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SCORECARD
Edited by Steve Wulf
December 30, 1991
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December 30, 1991

Scorecard

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Thanks to "60 Minutes," time's running out for Pat Dye

The noose that for months has been drawing tighter around Auburn football coach Pat Dye (SI, Oct. 7 et seq.) tightened even more on Sunday when CBS's 60 Minutes aired portions of conversations secretly tape-recorded by former Tiger defensive back Eric Ramsey. The material presented by 60 Minutes was not the bombshell that had been promised for months by Ramsey and his attorney, Donald Watkins; in fact, the substance of Ramsey's conversations with Dye, several Auburn assistant coaches and a booster had already been reported by The Montgomery Advertiser and The Birmingham News. Nevertheless, the tapes appeared to confirm widespread wrongdoing at Auburn, and their airing on a program with a huge national audience will put greater pressure on the NCAA and the school to take action.

Dye's lawyer, Sam Franklin, had tried to minimize the impact of Ramsey's tapes by suggesting that they might have been doctored. However, 60 Minutes said that it had hired a forensic audio specialist who examined 15 complete conversations that Ramsey had recorded and found that they had not been altered. The tapes played on the program indicated that Auburn assistants and a booster, Bill (Corky) Frost, had made payments to Ramsey in violation of NCAA rules.

One of the tapes contained a conversation from the spring of 1990 between Ramsey and Dye. Ramsey is heard telling Dye that he had been having financial difficulties and that then assistant coach Frank Young had "helped me out a little bit." Dye was silent. Ramsey is also heard asking for Dye's help in obtaining a loan, and Dye replies, "Let me see what [pause] what I can do." 60 Minutes produced documentation that Ramsey subsequently received a $9,000 loan from the Colonial Bank in Auburn. Watkins told 60 Minutes that the bank had rejected three previous applications by Ramsey for such a loan. Dye is on the board of the company that owns Colonial.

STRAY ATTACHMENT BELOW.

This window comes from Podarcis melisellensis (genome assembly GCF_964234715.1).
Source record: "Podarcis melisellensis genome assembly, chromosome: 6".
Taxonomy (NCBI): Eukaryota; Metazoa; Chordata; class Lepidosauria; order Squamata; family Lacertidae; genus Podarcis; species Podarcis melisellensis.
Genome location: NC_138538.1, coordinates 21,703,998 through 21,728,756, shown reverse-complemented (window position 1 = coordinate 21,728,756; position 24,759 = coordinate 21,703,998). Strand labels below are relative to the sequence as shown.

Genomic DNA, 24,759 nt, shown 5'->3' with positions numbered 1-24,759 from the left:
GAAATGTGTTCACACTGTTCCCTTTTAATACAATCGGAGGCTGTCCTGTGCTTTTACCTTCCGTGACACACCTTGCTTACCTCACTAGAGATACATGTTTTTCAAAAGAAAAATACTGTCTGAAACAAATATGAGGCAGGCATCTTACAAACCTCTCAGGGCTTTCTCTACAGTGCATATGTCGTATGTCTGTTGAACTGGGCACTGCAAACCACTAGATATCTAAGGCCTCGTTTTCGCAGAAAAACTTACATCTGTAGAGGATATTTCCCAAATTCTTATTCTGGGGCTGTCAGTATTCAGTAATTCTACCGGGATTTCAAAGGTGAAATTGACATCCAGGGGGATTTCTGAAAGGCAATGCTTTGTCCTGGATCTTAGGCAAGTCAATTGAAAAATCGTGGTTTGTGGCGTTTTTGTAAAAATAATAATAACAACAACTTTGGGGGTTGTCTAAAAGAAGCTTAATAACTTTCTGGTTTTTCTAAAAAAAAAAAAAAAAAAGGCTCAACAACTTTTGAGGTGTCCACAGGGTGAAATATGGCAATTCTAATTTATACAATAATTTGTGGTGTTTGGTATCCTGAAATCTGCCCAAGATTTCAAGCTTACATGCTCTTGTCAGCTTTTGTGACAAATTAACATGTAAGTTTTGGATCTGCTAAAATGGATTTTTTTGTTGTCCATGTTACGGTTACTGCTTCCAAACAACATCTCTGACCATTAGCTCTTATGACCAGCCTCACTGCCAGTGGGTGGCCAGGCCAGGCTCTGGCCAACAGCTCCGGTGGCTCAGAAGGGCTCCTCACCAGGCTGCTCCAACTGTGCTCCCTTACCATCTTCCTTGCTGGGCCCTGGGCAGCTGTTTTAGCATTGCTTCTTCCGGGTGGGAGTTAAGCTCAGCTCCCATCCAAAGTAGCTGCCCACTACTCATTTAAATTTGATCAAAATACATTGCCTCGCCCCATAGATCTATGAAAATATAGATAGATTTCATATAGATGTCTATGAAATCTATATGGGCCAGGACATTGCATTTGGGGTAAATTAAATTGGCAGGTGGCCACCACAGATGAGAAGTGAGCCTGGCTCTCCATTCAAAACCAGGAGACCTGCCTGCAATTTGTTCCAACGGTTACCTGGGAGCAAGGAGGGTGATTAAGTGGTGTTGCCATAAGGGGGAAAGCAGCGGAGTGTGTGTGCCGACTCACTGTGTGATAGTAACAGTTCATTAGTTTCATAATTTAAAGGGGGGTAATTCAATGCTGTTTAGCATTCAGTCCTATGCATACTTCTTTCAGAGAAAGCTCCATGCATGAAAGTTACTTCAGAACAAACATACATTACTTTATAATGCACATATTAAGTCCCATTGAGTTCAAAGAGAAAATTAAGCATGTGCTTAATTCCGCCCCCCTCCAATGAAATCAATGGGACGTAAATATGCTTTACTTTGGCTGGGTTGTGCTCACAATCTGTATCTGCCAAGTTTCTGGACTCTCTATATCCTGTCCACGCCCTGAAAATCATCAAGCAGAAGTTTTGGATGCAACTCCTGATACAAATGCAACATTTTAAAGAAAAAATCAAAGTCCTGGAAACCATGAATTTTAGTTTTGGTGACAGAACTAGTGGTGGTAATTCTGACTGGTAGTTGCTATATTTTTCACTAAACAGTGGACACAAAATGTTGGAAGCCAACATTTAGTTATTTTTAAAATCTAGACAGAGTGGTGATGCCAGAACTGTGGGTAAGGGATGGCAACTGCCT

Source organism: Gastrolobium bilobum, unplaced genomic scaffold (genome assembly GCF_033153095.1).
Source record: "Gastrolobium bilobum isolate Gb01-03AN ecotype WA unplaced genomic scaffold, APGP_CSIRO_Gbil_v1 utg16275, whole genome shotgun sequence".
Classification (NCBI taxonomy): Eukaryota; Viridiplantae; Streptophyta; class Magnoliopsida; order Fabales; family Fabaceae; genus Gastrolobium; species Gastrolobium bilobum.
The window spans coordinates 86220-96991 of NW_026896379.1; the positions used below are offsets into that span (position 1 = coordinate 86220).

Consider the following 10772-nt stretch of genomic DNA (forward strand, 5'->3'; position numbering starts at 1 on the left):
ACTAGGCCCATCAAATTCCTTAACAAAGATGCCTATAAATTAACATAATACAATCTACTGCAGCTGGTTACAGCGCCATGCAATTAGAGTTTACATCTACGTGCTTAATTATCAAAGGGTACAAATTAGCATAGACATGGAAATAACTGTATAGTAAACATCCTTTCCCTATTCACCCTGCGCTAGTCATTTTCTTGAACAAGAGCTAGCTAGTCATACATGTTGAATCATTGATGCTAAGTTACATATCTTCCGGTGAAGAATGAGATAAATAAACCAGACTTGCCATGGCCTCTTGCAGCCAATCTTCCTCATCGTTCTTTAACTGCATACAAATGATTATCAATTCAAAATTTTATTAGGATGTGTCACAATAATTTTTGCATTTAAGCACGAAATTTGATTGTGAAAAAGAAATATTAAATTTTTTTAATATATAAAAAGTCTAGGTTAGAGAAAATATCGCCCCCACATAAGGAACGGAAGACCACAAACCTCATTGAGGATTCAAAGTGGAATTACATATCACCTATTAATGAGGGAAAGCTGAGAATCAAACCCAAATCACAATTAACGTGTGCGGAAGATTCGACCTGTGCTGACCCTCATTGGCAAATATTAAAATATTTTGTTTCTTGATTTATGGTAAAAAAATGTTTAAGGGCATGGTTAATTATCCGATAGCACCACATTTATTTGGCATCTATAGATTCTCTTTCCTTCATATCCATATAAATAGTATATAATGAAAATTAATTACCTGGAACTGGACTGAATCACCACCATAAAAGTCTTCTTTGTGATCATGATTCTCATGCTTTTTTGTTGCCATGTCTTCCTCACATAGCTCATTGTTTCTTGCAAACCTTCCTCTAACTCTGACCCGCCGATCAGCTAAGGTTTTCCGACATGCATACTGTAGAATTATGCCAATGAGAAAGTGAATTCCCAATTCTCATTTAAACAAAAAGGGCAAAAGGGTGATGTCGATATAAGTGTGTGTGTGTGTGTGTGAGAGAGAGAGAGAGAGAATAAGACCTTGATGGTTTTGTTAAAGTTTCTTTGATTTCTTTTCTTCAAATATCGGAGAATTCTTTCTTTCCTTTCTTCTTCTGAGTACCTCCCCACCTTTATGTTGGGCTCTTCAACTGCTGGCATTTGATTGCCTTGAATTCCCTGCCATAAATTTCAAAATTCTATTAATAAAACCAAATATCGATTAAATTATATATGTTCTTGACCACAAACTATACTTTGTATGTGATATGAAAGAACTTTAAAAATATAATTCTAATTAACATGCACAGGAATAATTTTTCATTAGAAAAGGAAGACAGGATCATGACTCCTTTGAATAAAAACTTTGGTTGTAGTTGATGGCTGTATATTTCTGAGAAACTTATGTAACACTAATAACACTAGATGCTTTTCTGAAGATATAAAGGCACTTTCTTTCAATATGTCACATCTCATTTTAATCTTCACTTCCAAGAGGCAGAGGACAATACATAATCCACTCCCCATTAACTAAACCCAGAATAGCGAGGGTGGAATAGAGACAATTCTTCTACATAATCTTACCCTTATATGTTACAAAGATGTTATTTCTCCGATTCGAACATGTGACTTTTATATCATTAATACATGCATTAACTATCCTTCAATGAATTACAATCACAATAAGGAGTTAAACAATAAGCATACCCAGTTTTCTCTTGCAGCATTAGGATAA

Under NCAA rules, athletes cannot receive special help in such matters as obtaining loans. Last October, Dye told SI that Ramsey and his wife had asked him to arrange a loan but that when he called the president of Colonial on the Ramseys' behalf, he warned him not to loan them "anything above" what the bank's rules allow. "If that's arranging a loan, I arranged him a loan," Dye said. Whatever the truth of Dye's account, it can be argued that by merely making the call, he was extending a benefit to Ramsey not available to ordinary students.

Even before the 60 Minutes broadcast, enough evidence had come to light to indicate that Dye, who is also Auburn's athletic director, had run a lax program. What the TV report dramatically provided was the same evidence in Dye's own voice.
—DOUGLAS S. LOONEY

Touch Football

Youngstown State's win warms a lot of hearts

What happened last Saturday afternoon on a football field in Statesboro, Ga., won't cause the steel mills to open again in Youngstown, Ohio, nor will it stop all the mean jokes about how boring life must be there. But it did give the million or so residents of the Youngstown area an early and beautifully wrapped Christmas present: the NCAA Division I-AA championship, which the Penguins of Youngstown State won by beating Marshall 25-17. "We're so excited for our community," said Penguin coach Jim Tressel. "I know they're celebrating back in Youngstown, because I can hear 'em."

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